Engines of Our Ingenuity

No. 246:

by John H. Lienhard

Click here for audio of Episode 246.

Today, we read a 400-year-old book on dams. The University of Houston's College of Engineering presents this series about the machines that make our civilization run, and the people whose ingenuity created them.

Historian Garcia-Diego tells about a remarkable book in the Madrid Library. It's called the Turriano Codex, although Juanelo Turriano -- who's name is on it -- wasn't the real author. Whoever the author was, it's a magnificent treatise on hydraulics, written in the 1560s. Book IX of the Codex describes weirs, or river dams, and it's a surprise.

But first let's locate the year 1560. In Spain, Miguel de Cervantes -- the man who wrote Don Quixote -- was a teenager. In England, Queen Elizabeth had just been made queen. And in Italy, Leonardo Da Vinci had died 40 years earlier. The period we call the Renaissance was a century old.

The book and its illustrations are remarkably detailed, and it displays an astonishing command of civil engineering. In fact, the next large treatise that really extended the subject was written by the U.S. Bureau of Reclamation in 1938. And there the kinship with the Turriano Codex is clear.

Book IX of the Codex shows scores of ways to accumulate water, to divert it to other locations, and to control flooding. Here are several kinds of structural wooden frameworks for shaping both stone and earthen weirs. There's a quick-and-dirty forest weir made of local vegetation -- meant to handle only one flood. We see masonry gravity weirs -- single-arch, double-arch, and joined-arch weirs. Every kind of dam or weir imaginable.

This is not a Da Vinci sketchbook -- it doesn't represent the author's flights of fancy. What we see isn't invention, but a report on technologies that were solidly in place. Da Vinci made analytical sketches to show how he thought whirlpools worked. This author reports what whirlpools and eddies are known to do to dams and how to combat that damage. A serious practical engineer is relating the accumulated ingenuity of his age. He shows us a kind of technocratic innocence when he furrows his brow and tells us:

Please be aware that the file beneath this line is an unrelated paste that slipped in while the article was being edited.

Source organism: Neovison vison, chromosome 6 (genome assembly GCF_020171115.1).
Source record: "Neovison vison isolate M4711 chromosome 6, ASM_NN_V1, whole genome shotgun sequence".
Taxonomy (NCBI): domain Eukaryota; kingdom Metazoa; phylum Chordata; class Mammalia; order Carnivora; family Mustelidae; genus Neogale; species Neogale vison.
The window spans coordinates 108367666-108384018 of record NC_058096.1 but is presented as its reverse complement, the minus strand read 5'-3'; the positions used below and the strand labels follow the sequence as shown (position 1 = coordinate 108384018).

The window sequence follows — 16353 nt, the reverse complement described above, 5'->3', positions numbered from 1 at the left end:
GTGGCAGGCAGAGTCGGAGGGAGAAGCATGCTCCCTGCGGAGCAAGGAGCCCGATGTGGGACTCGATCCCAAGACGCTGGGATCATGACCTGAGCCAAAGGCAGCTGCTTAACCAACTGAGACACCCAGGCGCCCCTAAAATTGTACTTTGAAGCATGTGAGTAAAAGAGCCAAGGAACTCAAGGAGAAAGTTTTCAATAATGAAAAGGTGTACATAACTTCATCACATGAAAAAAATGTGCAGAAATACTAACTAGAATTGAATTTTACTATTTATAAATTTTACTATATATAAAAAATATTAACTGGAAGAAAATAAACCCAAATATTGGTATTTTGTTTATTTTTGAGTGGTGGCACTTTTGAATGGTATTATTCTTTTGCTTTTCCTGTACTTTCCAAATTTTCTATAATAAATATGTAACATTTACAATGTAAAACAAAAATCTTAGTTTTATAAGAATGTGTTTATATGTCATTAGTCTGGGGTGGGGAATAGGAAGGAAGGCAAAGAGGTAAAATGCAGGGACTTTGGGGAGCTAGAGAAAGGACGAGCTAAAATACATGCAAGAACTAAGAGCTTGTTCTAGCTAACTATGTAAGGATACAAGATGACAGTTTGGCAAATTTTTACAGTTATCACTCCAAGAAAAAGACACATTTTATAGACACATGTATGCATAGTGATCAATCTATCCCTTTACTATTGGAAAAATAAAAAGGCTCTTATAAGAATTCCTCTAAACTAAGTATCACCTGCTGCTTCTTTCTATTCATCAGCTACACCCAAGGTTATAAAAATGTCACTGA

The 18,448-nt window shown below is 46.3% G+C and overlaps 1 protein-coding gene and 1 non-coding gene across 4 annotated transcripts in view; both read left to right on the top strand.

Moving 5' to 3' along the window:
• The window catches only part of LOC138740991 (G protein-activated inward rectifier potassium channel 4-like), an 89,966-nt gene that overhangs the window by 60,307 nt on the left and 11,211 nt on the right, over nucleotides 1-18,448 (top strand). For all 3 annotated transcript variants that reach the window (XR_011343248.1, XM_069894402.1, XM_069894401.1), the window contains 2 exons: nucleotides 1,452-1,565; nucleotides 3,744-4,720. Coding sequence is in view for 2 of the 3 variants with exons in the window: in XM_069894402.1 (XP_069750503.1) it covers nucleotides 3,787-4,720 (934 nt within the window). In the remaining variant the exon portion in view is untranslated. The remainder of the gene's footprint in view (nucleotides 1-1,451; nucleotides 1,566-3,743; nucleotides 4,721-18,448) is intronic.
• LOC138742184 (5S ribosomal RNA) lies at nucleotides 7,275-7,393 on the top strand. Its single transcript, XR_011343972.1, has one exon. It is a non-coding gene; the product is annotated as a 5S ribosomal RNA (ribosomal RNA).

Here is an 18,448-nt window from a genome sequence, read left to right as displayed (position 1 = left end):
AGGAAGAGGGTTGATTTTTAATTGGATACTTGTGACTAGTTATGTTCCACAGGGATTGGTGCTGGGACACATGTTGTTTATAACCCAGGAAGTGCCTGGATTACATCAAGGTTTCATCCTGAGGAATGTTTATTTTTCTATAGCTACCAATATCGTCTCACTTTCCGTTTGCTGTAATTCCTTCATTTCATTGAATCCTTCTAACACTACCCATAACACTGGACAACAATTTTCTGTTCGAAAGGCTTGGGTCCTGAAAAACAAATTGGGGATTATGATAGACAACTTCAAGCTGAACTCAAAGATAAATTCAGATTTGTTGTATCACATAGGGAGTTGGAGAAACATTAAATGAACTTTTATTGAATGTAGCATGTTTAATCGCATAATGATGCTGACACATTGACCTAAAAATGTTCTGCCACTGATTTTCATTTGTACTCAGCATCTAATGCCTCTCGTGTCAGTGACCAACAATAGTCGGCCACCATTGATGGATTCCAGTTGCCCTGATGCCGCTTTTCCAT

Weirs must need be built in all sincerity of mind; nor should those who have the charge of building them be burdened with a concern for gain, lest they [do not] do what they should; for such works demand great lavishness in materials ...
I suppose we all might be warned to work with a "sincerity of mind." Yet there's a dreamlike quality in his advice that we utterly abandon any "concern for gain" when we do it. But those views aside, it's a delicious surprise to learn how complete the technologies of water management had become by the time Queen Elizabeth was taking the throne of England.

I'm John Lienhard, at the University of Houston, where we're interested in the way inventive minds work.

(Theme music)

Garcia-Diego, J.A., The Chapter on Weirs in the Codex of Juanelo Turriano. Technology and Culture, Vol. 17, No. 2, 1976.

The Engines of Our Ingenuity is Copyright © 1988-1997 by John H. Lienhard.

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